- changes in agricultural practice so that there is less land with wild flowers on it, (hedgerows and wild areas have been replaced by large areas sown with just one crop)
- the increasing use of pesticides – especially neonicotinoids
- climate change has played a part because if the timing of the seasons shifts, then flowers bloom at a different time, when bees are not ready A similar thing is happening with migrating birds: the birds arrive at the same time, but global warming means the caterpillars hatch earlier.
- and of course honey bees are vulnerable to illnesses and pests, especially the varroa mite; and it is quite likely that the bees we have now in our hives are weaker and less resistant to the varroa mite because of the other factors – especially pesticides.
In our view, the most significant damage, and the damage that is easiest to deal with, is caused by pesticides. The type of pesticide that most worries environmentalists is neonicotinoids. These are neurotoxins – they attack the nervous system of insects. They were designed to attack insect pests. However, FoE has long argued that they harm bees: as you probably know, bees have an incredible sense of direction and can show each other where nectar is to be found by performing a ‘waggle dance’. They can actually tell each other the direction and the distance by varying their posture in the dance! What FoE has argued is that neurotoxins interfere with the bees’ ability to convey the knowledge about the location of nectar. In fact, many bees have lost their ability to return to the hive.
What has made the situation even worse is that many farmers have sprayed their crops as a precaution – without evidence of the presence of any pests. The manufacturers have argued that neonics don’t get into the flowers, while scientists have countered that they do; and there have been arguments over ‘safe’ levels of the toxin, with some scientists saying there is no safe level as even a tiny amount will cause some harm. Farmers have argued that they would get poorer crops if they didn’t spray, but tests have shown this is not true.
After long-drawn out arguments between the neonicotinoid manufacturers and scientists and environmentalists, the main neonicotinoids were banned by the European Union. At first, in 2013 there was a temporary ban, affecting only some crops, and then in April this year a permanent ban was agreed, covering almost all outside use of the three main neonicotinoids. Previously the UK had not supported a ban, but Michael Gove changed the UK position last – despite opposition from the National Farmers’ Union – and this may have helped at the European level.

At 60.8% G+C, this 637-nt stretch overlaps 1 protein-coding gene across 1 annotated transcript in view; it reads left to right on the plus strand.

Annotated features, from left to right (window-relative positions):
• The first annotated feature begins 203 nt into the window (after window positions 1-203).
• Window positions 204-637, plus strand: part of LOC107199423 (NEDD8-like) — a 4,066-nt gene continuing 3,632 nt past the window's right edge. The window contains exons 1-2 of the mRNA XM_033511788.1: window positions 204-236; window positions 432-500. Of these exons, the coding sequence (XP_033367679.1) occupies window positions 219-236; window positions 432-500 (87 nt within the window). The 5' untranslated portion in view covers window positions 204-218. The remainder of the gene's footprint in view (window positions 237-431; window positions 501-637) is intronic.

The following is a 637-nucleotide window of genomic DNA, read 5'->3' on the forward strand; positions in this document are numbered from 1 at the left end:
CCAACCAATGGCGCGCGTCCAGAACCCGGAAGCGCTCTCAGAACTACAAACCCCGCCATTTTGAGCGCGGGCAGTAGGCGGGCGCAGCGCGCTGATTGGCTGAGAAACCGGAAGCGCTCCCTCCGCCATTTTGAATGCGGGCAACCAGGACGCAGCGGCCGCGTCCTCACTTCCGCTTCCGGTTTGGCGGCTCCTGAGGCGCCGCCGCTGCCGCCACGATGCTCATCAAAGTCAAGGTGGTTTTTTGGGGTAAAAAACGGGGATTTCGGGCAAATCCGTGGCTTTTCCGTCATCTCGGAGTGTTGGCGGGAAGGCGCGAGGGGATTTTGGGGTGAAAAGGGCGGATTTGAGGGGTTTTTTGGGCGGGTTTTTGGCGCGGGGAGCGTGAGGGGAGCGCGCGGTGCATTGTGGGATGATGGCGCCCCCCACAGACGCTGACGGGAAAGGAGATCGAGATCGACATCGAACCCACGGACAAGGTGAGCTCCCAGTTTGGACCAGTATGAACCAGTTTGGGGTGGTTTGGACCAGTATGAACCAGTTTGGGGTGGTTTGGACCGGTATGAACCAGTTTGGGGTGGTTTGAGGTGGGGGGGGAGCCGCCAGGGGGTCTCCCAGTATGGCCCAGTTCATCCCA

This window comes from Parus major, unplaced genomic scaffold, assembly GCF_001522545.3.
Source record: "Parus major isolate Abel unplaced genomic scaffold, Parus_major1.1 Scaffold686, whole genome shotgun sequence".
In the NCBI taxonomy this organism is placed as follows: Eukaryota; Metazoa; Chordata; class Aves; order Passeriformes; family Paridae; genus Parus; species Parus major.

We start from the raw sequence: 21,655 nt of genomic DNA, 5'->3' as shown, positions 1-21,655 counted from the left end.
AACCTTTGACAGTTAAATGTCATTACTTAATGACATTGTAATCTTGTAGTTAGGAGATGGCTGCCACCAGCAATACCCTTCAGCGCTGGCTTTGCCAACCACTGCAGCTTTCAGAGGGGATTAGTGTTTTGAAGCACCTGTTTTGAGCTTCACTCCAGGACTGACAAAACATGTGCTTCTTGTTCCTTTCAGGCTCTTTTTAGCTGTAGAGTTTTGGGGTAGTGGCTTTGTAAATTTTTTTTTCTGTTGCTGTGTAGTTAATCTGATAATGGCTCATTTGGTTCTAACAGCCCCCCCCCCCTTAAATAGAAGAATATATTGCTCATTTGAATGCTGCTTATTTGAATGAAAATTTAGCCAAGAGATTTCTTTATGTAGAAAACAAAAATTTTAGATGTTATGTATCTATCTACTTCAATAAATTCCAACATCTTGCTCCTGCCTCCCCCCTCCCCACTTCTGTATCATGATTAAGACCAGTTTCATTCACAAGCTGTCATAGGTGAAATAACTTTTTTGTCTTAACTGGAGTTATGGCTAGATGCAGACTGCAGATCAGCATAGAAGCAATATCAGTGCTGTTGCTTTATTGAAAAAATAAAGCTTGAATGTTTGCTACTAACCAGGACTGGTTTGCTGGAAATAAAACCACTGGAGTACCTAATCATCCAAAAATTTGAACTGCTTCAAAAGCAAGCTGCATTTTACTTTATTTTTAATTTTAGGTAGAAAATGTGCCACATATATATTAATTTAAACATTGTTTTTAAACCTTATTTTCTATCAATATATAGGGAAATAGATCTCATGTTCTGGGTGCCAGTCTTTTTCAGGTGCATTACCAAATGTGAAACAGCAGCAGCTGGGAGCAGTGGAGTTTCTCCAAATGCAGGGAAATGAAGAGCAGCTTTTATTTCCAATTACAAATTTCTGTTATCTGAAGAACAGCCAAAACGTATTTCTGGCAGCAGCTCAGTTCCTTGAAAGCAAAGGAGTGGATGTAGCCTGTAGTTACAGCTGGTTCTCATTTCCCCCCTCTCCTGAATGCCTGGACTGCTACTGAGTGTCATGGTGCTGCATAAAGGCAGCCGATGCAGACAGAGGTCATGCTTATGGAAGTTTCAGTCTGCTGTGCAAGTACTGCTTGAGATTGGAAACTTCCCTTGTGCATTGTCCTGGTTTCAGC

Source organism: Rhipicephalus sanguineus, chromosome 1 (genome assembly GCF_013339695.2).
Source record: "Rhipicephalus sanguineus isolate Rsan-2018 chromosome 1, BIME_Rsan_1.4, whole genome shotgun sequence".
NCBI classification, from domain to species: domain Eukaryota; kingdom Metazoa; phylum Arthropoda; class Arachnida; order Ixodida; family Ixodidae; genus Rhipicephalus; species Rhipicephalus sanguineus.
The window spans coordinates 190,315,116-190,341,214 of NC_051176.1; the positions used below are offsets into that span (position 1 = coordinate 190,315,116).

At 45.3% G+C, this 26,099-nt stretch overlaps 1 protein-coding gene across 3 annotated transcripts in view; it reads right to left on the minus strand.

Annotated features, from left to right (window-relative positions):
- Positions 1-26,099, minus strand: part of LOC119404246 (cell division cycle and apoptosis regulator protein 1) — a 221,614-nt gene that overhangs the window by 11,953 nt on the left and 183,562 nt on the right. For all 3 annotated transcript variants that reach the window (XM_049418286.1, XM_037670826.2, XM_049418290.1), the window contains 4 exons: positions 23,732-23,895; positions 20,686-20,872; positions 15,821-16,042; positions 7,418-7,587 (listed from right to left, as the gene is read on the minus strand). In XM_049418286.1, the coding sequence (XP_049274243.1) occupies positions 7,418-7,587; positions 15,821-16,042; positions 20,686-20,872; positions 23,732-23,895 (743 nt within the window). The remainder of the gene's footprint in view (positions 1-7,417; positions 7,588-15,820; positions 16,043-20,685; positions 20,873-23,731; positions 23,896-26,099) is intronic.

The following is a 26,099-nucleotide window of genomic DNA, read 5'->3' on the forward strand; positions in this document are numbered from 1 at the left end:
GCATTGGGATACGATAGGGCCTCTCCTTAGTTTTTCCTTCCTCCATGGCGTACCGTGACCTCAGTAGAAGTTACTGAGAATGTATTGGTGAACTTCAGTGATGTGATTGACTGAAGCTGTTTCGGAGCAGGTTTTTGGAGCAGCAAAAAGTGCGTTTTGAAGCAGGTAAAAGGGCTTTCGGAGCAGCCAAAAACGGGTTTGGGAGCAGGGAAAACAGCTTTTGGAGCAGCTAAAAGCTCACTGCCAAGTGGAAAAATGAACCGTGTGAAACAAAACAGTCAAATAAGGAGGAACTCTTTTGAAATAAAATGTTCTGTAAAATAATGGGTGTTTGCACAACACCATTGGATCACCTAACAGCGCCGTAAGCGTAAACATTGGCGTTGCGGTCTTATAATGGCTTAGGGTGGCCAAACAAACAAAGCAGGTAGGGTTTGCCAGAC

In Havering we felt we should try to raise public awareness about the plight of the bees, so we have given talks about bees to community groups, in libraries and at the WI. We also produced a leaflet: ‘How to get more bees buzzing about, in 3 easy steps.’ We called on people to (i) not use pesticides, (2) let some of your garden or allotment go wild, and (3) plant flowers that are attractive to bees. (Not all blossoms are designed such that the nectar is accessible to bees…). The leaflet has a long list of flowers suitable for spring, summer and autumn.
We also had a series of meetings with the officer responsible for the natural environment (Simon Parkinson at the time), and we contributed to an article published in Living in summer 2013: ‘Borough is buzzing with help for bees.’ This article pointed out that Havering has set aside areas in local parks for wild flowers, and was, I think, a bit over-optimistic about the situation in Havering. For example, we have also pointed out that the most commonly-used herbicide Roundup is a suspected carcinogen, and shouldn’t be used – after all, if it causes cancer in humans it must be damaging insects and invertebrates, and fish when it is washed into rivers. Yet Havering uses it to clear weeds from the roadsides… They argue that the public doesn’t like weeds. We argue that weeds and wild flowers are essential for bees and other pollinators. Do you want your road to look ‘tidy’ and manicured, or do you want to help wildlife?
Breaking News! A very recent court case in America has led to the manufacturers of Roundup being fined for causing cancer in a worker who used the product regularly:
In the first of many pending lawsuits (probably as many as 5,000 in the US alone!) to go to trial, a jury in San Francisco concluded on Aug. 10 that the plaintiff had developed cancer from exposure to Roundup, Monsanto’s widely used herbicide, and ordered the company to pay US$289 million in damages.
The plaintiff, Dewayne Johnson, had used Roundup in his job as groundskeeper in a California school district. He later developed non-Hodgkin lymphoma. (In 2017 his doctors gave him 6 months to live). The jury awarded Johnson $39 million in compensatory damages to cover pain, suffering and medical bills due to negligence by Monsanto, plus an additional $250 million in punitive damages.